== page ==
Sovereign and Diplomatic Immunity


In general, states cannot exercise legal control over another state or foreign states lawfully acting within their territory.  This approach goes back to international common law and is centuries old. The basis is twofold.  First, states are not permitted to interfere with the public acts of foreign sovereigns out of respect for their independence.  Secondly, the judiciary of a country should not interfere with the foreign policy of its own nation or others in the interest of the separation of powers.

Over time, the absolute immunity of sovereigns has eroded somewhat.  Beginning following the First World War and accelerating In the 1950s, various cases began to establish the difference between a state operating as a sovereign (jure imperii) versus those acts where the state acted predominantly as an economic actor (jure gestionis).  In the latter case, courts have begun to extend jurisdiction over foreign powers and their actions within their territory like any other international corporation or citizen. Currently, all states except for China and a few Latin American nations accept this doctrine of restrictive sovereign immunity distinguishing between the “private” and “national” acts of other nations to determine jurisdiction.

This doctrine raises the question of how to define the jurisdictional status of the sovereign’s action.  Generally, the courts look to both the nature of the act and the function that the act is intended to fulfill. In areas such as employment matters at embassies, bases, and consulates, generally, the host nation does not have jurisdiction over the actions of the foreign employer. However, recent cases, such as Kingdom of Morocco v. DR, have found that if the employee and employment are of the type that is non-diplomatic (in that case, a chauffeur), that the host nation MAY have jurisdiction over the employment matter.

Additionally, violations of international law, such as war crimes or crimes against humanity, have allowed countries to pierce the veil of immunity to charge the nation and the state actors with crimes and damages. Some of the more recent cases included suits against Germany for damages arising from forced labor camps in World War II, where German troops in nations allied with Germany pressed locals into forced labor to support their military.

Even when jurisdiction is established, the ability to execute a judgment on a foreign state is limited.  The ability to seize property or assets of a foreign country is necessarily limited. The ability for economic retaliation is high, and those assets that are used for public functions are absolutely immune (such as embassy buildings and foreign government reserves).

These same immunities generally extend to the official diplomats and official senior state representatives (personal immunity) or an agent who may not be a diplomat or senior state representative when in the conduct of official business (functional immunity). This immunity inures the State, as opposed to the individual, however.  Therefore, a State may waive the immunity, and these individuals may then be subjected to trial and punishment by the host State.  Many of these elements are spelled out in the Vienna Convention on Diplomatic Relations (1961).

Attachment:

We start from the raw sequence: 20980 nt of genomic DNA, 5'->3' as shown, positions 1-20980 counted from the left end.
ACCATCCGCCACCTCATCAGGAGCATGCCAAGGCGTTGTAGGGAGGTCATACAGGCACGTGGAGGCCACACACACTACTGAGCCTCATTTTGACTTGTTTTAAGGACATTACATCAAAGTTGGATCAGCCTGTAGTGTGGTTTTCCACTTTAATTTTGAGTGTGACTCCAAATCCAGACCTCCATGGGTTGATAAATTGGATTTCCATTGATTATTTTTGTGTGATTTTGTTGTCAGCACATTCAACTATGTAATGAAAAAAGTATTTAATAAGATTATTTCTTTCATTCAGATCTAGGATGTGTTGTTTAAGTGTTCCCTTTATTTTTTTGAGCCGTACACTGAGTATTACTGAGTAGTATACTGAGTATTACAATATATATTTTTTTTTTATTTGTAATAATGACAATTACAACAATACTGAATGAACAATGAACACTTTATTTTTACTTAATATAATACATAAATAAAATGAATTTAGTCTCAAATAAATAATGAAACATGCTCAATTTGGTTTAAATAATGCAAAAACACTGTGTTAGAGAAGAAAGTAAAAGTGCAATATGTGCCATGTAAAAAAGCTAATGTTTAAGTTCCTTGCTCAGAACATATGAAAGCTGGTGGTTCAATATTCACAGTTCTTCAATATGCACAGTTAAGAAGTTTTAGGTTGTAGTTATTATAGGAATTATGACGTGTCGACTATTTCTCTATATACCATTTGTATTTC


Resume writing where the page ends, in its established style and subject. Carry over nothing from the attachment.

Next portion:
The personal immunities include:

  • Immunity from arrest or detention
  • Immunity from criminal jurisdiction
  • Immunity from civil or administrative jurisdiction, except:
    • private property transactions
    • succession or inheritance
    • professional or commercial activity outside of an official function
  • Immunity from search or seizure of their private residence, official office, papers, personal effects, and personal property
  • Exemption from taxes

Personal diplomatic immunity does not extend, generally, to consuls per the Vienna Convention of 1963. Consular agents are afforded functional immunities only.  Additionally, they may only be arrested and detained for serious crimes and maintain immunity from search and seizure of their consular property.

Heads of State and senior members of government enjoy broad personal and functional immunities on official state visits.  The basis for these immunities is to ensure no interference with their official status or diplomatic mission.  The precedent for this immunity extends back over 200 years to The Schooner Exchange v. McFaddon (1812) and other cases.

In general, these immunities are in force during the service period – whether functional or personal immunity – and for a reasonable time thereafter to allow for the transit of the individual back to their home country.  These immunities even extend and cover those individuals that are wanted or convicted of a crime when on an official state visit or in their official capacity.  However, what needs to be remembered is that this immunity is ultimately held by the state and may be waived.  This may lead to an individual’s exposure, such as when a head of state is deposed in a coup while the new government withdraws overseas, and the immunity.

Where sovereign immunity used to be considered an absolute right, the current status in international law is in flux.  Current thought is biased towards ensuring the ability of individuals to have a judicial remedy against any alleged breach of the law – extending a long arm of jurisdiction into areas formerly immune.  The determination of jurisdiction now requires a skillful analysis of the facts and precedent to assess whether jurisdiction exists in each case.

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